Why does the French presidential election matter to the UK?

Peter Foster
Far-Right supporters of Front National leader Marine Le Pen wave flags and banners at a campaign rally. Britain is watching the election closely - 2017 Getty Images

The French election has always held significance for Britain, since France is one half of the Franco-German axis that has been a determining factor in the direction of the European Union.

France, along with Britain, is also the only EU nation capable of projecting military power independently and, as a fellow permanent member of the UN Security Council, works hand-in-glove with the UK in formulating UN resolutions that shape global politics.

For these two main reasons, the occupant of the Élysée Palace has always mattered to the UK. But in 2017 – the era of Donald Trump, Brexit and the rise of populism across the Continent – this is now doubly the case.

This mercurial election, in which the establishment parties of the Left and Right appear to have fallen by the wayside, will shape the coming Brexit negotiations and could – if far-Right Front National (FN) leader Marine Le Pen wins –  even determine the future of the EU itself.

The spectre of Le Pen

With Britain now committed to an exit negotiation with the EU that will define the future of this country for a generation, the prospect of Ms Le Pen becoming French president has the potential to up-end all the preparation for these delicately poised talks.

Ms Le Pen’s FN party is committed to taking France out of the euro and holding a referendum on EU membership if Brussels does not comply with her demands to disband the single currency and end the border-free Schengen travel zone.

French presidential election candidate for the far-Right Front National party Marine Le PenCredit: AFP

Neither of these may be immediately possible, but regional analysts such as Mujtaba Rahman, the head of Europe practice at the Eurasia Group, a risk consultancy, predicts that a Le Pen victory would very likely spark chaos in the financial markets as institutional investors ditch billions of euros of French sovereign debt and flee to the safety of sterling and the dollar.

Even if this crisis can be stabilised, in the longer term Ms Le Pen’s economic nationalism, which like Mr Trump’s own agenda portends a return to protectionism, also threatens to seriously damage the EU’s single market, which is currently the destination for 43 per cent of British exports.

There are some hardcore Brexiteers who believe that a Le Pen victory might be good for Britain’s prospects in the Brexit talks, since it would land a potentially fatal blow on the EU, an institution that they revile.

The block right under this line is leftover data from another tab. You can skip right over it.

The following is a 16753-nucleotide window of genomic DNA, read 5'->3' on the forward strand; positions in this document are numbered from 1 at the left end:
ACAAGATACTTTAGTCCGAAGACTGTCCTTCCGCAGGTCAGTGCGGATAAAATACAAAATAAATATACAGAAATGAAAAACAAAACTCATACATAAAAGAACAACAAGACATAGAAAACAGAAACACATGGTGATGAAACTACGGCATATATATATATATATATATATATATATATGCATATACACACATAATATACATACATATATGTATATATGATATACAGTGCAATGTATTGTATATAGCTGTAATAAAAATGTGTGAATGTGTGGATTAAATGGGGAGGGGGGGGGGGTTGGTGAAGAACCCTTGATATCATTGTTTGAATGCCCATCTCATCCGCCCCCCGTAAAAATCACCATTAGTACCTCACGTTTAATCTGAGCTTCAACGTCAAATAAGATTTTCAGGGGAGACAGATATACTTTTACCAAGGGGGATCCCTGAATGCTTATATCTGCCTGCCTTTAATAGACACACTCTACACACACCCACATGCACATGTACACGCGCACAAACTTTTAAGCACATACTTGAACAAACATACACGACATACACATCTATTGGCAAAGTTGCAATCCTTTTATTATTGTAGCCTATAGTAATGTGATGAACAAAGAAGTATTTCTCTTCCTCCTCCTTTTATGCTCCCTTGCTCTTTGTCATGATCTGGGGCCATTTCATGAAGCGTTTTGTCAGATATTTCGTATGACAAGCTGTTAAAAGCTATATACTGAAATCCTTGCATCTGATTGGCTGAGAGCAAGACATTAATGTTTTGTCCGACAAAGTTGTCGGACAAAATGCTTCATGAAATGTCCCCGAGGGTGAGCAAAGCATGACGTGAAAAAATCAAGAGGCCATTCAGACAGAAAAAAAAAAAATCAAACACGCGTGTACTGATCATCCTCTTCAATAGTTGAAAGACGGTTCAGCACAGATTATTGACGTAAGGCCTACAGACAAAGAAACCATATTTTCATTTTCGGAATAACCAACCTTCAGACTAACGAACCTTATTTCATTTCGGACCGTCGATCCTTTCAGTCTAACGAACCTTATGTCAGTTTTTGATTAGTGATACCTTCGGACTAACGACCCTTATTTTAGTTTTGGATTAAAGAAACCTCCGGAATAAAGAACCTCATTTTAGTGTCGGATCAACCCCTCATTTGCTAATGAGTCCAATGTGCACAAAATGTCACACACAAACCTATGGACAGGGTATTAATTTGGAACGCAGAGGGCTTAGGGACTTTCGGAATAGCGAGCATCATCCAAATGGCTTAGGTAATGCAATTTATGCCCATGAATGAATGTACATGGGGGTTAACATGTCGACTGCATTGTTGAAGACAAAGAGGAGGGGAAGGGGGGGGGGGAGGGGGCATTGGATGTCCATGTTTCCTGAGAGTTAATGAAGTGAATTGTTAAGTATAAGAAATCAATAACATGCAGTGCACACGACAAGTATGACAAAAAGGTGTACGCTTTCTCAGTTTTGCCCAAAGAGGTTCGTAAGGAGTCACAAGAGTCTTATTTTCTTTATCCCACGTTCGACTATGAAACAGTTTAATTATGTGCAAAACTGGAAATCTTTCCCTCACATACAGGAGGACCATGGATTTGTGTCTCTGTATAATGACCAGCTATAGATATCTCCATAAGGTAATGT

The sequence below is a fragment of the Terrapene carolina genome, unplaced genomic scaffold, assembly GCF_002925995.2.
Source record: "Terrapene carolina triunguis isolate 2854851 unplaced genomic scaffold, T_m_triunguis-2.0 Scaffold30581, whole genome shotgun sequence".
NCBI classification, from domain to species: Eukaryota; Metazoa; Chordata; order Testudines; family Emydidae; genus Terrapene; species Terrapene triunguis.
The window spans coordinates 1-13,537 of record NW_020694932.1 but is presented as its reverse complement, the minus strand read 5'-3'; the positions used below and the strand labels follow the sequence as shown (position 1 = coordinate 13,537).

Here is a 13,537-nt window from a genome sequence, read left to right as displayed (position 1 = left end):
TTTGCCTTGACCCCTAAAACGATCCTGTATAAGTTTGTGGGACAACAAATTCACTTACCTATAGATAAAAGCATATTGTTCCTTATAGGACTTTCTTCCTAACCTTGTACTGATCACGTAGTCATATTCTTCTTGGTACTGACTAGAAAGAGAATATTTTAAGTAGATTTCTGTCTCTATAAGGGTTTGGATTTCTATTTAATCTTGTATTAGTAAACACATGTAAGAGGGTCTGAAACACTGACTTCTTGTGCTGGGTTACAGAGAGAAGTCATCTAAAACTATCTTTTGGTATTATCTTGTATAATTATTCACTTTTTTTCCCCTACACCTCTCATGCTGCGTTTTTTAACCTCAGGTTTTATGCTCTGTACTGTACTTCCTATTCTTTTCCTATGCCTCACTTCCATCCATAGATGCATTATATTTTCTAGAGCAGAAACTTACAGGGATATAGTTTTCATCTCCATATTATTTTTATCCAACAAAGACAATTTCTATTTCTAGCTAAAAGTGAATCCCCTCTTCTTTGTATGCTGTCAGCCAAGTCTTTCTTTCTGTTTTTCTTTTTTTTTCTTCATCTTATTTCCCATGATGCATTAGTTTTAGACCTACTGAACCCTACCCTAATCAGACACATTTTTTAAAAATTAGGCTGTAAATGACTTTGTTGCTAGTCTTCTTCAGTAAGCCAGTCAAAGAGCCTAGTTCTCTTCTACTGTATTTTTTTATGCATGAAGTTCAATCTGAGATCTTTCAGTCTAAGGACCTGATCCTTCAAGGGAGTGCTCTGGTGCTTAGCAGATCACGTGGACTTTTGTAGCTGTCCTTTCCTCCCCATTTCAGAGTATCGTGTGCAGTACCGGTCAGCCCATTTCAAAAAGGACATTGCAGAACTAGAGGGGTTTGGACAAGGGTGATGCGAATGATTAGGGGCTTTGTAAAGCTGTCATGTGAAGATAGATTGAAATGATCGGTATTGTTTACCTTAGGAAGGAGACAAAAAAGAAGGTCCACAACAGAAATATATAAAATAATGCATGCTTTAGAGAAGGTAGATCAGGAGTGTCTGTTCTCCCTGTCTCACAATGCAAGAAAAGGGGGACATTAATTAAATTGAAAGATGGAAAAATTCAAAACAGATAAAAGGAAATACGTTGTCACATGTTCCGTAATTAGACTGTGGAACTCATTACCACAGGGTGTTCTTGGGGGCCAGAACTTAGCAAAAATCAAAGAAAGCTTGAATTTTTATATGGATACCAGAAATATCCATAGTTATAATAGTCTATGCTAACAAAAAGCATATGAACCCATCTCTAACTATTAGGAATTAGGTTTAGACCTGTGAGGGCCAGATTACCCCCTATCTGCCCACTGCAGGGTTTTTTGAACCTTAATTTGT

But this is not a view shared by Theresa May or British negotiators who fear that a shock Le Pen presidency would sow chaos in the EU, making Britain’s negotiating partners even more defensive and hardline, possibly paralysing EU decision-making to the point where it is impossible to do a deal within two years.

The meaning of a Macron win

A win for Emmanuel Macron, the fresh-faced former Rothschild banker, will also impact the Brexit talks, although not as drastically as Ms Le Pen.

Polls show that Mr Macron is very likely to beat Ms Le Pen in the second-round run-off on Sunday, though that is not an absolute certainty.

Emmanuel MacronCredit: REUTERS/Philippe Wojazer

France has already promised to take a hardline approach with Britain in the coming talks, but Mr Macron has made clear that he will pursue this course with extra vigour, describing the UK as a “vassal state” of Trump’s America that will suffer for its vote to leave the EU.

Mr Macron has promised to lead a “rebirth” of the EU if he wins, a fact that makes him the clear favourite in Brussels where die-hard federalists still dream that Mr Macron – allied perhaps with a new pro-EU German chancellor in Martin Schulz – could bring the bloc out of the doldrums.

In practice, this will not be easy. The millions of French people who will vote for Ms Le Pen will not disappear after the election and Mr Macron is a callow candidate, a former economy minister who has never won elected office and has no conventional political machinery behind him.

His ability to deliver the kind of economic reforms that might convince Germany to take a more expansive approach to deepening Europe’s fiscal union is open to question, as is much of his policy platform.

On the possible marginal upside for Britain, a Macron presidency is likely to restore some confidence in currently shaky Brussels institutions which may be slightly more inclined to cut a favourable deal with the UK.

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